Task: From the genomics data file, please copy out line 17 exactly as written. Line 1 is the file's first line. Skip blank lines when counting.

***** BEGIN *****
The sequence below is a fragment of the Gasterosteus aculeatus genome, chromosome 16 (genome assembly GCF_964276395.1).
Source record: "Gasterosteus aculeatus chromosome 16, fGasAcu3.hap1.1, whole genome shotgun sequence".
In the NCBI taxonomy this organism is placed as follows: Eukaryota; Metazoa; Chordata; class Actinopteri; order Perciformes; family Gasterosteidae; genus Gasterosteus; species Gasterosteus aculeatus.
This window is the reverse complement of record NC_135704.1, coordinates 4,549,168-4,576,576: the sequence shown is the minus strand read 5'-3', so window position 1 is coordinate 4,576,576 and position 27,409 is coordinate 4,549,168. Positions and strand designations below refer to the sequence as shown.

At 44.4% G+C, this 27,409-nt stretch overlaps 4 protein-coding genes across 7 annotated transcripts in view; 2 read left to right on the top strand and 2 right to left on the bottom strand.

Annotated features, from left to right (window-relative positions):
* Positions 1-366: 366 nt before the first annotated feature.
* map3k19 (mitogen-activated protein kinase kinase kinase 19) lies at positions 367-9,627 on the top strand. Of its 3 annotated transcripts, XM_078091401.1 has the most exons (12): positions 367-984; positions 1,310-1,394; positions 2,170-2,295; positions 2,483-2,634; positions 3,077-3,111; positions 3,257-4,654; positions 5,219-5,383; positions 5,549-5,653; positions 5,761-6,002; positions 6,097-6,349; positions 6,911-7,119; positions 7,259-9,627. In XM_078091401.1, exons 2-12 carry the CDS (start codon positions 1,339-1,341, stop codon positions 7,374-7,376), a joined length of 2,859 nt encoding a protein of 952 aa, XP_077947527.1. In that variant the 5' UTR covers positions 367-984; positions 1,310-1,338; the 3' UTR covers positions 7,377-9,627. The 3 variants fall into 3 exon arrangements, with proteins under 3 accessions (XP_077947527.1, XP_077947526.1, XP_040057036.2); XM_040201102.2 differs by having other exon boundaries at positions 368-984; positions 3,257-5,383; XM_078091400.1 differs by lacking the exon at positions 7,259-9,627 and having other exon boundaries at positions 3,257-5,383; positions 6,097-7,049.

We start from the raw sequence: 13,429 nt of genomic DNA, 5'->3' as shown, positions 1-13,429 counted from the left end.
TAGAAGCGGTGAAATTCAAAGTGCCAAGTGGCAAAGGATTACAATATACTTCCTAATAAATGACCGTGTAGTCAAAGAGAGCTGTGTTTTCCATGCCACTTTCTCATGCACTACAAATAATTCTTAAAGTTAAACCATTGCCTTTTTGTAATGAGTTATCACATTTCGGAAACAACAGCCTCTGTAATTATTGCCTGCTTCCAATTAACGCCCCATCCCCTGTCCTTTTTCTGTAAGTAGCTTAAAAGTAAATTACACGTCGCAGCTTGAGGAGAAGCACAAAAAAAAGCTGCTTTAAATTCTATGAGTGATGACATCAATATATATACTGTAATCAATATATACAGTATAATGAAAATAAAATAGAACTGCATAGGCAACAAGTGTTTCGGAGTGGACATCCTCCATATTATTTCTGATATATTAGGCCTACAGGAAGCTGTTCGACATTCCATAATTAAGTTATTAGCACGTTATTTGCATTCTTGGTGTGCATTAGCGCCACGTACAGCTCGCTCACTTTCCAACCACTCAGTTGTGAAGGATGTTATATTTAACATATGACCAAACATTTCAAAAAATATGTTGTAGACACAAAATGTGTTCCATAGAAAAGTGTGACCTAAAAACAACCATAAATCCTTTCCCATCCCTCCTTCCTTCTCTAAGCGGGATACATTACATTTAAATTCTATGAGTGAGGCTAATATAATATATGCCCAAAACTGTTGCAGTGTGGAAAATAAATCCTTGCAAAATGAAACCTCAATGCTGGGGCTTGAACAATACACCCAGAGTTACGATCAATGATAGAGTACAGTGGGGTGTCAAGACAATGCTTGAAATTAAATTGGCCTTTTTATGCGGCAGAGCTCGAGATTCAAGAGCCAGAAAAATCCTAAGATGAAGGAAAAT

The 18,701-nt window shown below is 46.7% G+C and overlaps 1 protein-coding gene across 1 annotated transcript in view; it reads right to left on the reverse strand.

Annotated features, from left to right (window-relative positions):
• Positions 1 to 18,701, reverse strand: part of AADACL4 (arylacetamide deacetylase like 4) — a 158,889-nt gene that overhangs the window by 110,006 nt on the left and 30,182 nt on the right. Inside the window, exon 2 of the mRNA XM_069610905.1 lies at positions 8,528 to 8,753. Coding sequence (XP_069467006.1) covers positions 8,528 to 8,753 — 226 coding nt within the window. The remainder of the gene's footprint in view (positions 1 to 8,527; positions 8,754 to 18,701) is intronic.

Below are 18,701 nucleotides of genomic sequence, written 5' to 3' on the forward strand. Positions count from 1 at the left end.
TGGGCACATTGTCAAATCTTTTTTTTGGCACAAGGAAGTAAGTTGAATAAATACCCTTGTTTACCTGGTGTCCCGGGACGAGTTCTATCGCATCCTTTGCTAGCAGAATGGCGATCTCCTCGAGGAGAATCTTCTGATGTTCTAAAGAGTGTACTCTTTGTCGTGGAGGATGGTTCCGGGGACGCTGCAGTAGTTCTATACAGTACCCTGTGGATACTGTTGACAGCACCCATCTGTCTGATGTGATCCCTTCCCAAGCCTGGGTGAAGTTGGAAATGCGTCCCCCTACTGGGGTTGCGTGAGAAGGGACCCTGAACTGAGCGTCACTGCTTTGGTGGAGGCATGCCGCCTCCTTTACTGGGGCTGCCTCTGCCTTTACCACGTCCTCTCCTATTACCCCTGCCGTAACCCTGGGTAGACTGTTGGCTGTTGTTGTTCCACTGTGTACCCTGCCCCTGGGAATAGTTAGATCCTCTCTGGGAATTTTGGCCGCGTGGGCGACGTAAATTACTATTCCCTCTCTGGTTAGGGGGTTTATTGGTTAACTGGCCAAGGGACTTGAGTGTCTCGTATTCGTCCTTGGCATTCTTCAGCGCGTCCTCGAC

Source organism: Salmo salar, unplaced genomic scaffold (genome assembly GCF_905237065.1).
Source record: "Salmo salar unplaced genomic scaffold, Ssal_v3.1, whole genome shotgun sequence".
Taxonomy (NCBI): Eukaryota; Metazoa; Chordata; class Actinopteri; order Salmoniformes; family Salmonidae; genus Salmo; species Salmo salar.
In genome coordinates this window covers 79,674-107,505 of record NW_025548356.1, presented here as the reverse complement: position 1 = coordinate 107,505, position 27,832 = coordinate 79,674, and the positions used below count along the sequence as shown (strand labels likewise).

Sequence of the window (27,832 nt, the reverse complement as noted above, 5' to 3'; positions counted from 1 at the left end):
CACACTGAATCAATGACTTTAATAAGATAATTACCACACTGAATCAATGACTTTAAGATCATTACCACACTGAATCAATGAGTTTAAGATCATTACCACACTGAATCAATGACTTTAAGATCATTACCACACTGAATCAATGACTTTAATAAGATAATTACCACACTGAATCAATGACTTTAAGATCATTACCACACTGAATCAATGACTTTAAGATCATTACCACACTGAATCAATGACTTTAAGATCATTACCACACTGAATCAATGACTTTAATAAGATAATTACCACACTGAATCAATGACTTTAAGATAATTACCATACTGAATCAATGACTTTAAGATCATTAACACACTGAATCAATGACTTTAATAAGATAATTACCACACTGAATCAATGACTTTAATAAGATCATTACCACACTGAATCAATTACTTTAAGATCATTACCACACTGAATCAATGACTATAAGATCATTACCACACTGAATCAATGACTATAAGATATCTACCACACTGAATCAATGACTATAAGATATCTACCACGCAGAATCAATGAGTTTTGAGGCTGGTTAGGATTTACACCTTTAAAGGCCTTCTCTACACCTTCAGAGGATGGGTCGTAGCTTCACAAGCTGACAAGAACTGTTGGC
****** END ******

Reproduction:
Source record: "Salmo salar unplaced genomic scaffold, Ssal_v3.1, whole genome shotgun sequence".